Some helpful quotes

This morning I was collecting quotes for our SOSL newsletter.

Here are two from a thoughtful collection at

“Grieving is not a short-term process; it’s not even a long-term process; it’s a lifelong process. ‘Having a future’ now means that although your life will flow again, it will flow differently as a result of the loss. Your grief will become incorporated into your life history, become a part of your identity. And you will continue now, and forever, to redefine your relationship with your deceased loved one. Death doesn’t end the relationship, it simply forges a new type of relationship – one based not on physical presence but on memory, spirit, and love.”
~ Transcending Loss by Ashley Davis Bush
“It is still so new and all we see is the empty space, but that is not how it is in the landscape of the heart. There, there is no empty space and he still laughs and grapples with ideas and plans and nods wisely with each of us in turn. We are proud to have known him. We are proud to have called him friend.” – Brian Andreas

SOSL Winter Newsletter has two good articles on handling the holidays

I was honored to help facilitate a discussion on handling the holidays last night at meeting of the Bereavement Parents of the USA, North San Diego County Chapter. While there I mentioned the Survivors of Suicide Loss, San Diego, (SOSL) had posted the Winter newsletter on their site this week with practical information on getting through this difficult time of year.

Unfortunately I did not have copies of the newsletter with me but here is the link to the site: SOSL home page.   From there click on the ”Newsletter” tab and you will be taken to a link where you can read a pdf copy of it.

I hope to write out some of the suggestions discussed, such as pausing to take a deep breath or two when feeling pressured. Meanwhile, feel free to add your concerns or what has helped you balance your grief with the various demands of these days.

Online grief support for Teens

A friend emailed yesterday concerned about her granddaughter whose other grand mother died recently form cancer. She asked for online support for her grand teen. I googled about yesterday and sent her these:

Results from Ask Metafilter (have to weed through a bit but good leads):

Not exactly what you’re looking for but a great endeavor: A project called Developing an Online Community for Grieving Adolescents. Even has a mock website:

This center in Seattle has an online chat room and other online support:

A good article reviewing several online support groups including teens:

Good article on Teen grief:

An active forum, includes a section for teens:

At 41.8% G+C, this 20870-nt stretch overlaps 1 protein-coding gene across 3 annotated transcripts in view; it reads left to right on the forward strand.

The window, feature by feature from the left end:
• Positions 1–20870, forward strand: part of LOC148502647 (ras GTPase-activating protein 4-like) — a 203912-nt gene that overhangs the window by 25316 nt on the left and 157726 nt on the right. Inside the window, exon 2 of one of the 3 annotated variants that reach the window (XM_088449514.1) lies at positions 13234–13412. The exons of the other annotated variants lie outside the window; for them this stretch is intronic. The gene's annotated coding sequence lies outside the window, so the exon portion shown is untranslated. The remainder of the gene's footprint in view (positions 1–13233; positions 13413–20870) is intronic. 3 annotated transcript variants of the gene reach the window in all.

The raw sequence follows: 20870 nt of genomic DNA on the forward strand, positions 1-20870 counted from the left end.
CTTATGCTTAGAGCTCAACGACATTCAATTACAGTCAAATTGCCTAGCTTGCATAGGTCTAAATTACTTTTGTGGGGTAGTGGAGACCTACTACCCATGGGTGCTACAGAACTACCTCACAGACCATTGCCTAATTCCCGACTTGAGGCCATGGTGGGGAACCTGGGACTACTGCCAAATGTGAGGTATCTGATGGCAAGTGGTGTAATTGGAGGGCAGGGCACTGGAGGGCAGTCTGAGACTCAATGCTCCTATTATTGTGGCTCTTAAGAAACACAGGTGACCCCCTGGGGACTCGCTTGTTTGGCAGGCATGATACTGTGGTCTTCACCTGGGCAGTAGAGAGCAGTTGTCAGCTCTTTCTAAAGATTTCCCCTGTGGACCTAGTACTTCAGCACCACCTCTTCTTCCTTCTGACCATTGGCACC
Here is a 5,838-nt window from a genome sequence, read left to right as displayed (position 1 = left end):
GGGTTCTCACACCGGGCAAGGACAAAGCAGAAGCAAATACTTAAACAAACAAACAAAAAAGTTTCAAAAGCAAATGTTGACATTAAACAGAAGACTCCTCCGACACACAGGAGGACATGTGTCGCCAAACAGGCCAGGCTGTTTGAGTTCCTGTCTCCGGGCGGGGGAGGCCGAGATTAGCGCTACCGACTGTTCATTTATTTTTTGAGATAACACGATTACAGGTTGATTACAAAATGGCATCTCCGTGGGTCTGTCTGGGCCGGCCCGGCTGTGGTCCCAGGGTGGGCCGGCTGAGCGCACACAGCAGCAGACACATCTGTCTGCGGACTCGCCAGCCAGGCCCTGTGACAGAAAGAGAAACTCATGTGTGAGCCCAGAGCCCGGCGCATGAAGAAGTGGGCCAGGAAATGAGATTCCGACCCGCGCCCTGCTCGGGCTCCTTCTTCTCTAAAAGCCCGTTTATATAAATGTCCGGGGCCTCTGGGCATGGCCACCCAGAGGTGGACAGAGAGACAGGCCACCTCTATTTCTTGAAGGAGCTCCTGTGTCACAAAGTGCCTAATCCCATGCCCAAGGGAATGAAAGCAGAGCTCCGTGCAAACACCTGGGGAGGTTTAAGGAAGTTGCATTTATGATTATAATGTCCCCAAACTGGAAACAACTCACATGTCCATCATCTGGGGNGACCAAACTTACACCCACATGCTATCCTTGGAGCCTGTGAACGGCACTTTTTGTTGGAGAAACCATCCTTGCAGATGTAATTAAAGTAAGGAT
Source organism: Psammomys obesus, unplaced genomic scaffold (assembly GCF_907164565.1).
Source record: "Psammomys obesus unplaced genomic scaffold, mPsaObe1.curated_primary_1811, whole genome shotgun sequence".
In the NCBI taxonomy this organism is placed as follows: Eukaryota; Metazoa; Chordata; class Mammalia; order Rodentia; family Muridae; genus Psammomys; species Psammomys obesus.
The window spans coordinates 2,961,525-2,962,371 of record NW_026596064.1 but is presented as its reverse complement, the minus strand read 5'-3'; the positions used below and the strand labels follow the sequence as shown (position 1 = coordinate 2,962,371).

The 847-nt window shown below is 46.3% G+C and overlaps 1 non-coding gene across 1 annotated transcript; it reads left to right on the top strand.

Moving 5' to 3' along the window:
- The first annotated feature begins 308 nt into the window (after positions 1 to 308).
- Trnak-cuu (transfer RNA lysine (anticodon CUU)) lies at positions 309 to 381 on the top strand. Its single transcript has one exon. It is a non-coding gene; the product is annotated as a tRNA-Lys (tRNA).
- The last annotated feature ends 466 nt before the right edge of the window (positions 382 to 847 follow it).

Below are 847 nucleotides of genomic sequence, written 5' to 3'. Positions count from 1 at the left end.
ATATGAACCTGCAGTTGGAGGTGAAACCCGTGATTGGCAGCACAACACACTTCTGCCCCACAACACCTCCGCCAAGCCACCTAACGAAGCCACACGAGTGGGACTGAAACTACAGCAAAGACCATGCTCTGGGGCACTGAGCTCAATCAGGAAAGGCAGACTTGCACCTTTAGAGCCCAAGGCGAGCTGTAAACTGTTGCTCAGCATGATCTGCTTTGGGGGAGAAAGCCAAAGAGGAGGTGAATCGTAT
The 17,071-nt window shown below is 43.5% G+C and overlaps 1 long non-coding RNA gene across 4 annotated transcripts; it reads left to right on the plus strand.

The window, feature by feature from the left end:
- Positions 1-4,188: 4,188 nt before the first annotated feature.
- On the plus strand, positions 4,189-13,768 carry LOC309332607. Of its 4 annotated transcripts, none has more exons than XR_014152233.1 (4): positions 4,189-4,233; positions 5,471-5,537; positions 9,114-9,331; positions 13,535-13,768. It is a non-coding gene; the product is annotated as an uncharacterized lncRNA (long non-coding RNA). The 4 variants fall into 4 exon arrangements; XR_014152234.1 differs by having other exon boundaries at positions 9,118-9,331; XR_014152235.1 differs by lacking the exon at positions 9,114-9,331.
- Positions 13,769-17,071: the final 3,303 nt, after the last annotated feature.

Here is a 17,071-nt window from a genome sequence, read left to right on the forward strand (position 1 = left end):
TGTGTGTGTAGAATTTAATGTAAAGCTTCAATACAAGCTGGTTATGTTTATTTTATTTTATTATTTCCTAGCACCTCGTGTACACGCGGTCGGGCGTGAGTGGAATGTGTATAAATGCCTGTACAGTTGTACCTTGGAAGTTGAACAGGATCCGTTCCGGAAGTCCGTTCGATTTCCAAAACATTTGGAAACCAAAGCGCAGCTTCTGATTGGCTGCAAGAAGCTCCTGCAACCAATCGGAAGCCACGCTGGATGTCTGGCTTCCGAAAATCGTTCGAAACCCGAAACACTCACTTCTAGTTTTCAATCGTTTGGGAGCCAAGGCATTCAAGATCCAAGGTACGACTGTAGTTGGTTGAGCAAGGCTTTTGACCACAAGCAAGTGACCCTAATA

Another forum with a teen section:


Later in correspondence discovered teen lives in Seattle, Washington so added these:

An excellent, large center in Portland:

A large hospice in Seattle that provides bereavement support for teens and children, including a camp:

Link to the camp:

Parentmap site with links to Seattle area grief support:

Another article on Teens & Grief – for parents:


Please comment and add any others you have found helpful. Thanks.

A Place for and about Grieving Dads

This new site has just come to my attention. It is actually a pair of sites. The blog is mostly of father’s stories submitted to the main site.  You can also read the stories on the main site.
The tag line: “A Place To Share Your Story And Help Other Bereaved Dad’s.”

From Project blog:

This project is designed to reach out to all bereaved dads and to provide a conduit to share their stories. One of my goals is to bring awareness to the impacts that child loss has on fathers and to let society know that it’s okay for a father to grieve the loss of a child. A father shouldn’t have to hide his pain or feel ashamed to show his emotions.

Blog: Project

Main site:

New Support Group for Bereaved Bereaved Parents in Carlsbad

    : North County Support Group for Bereaved Parents
    When: 2nd & 4th Wednesdays, 7:00 to 9:00 pm
    Where: 3150 El Camino Real, Suite C, Carlsbad, Ca 92008
    Cost: Free of Charge
    More info: & see flyer

From the Flyer:

Losing a child is unlike any other loss a parent will ever experience. Bereaved parents often feel over-whelmed and alone. I want you to know that you are not alone. This support group brings together bereaved parents to help each other cope with the devastating feelings that we bereaved parents experience.

Hello, my name is Karin Trujillo and I lost my daughter six years ago. With the help and support of other bereaved parents I learned I was not alone, and that many of the feelings I was experiencing were very normal. I am starting this group because the group I used to attend no longer exists, and I want to make sure that other bereaved parents have a support system they can count on.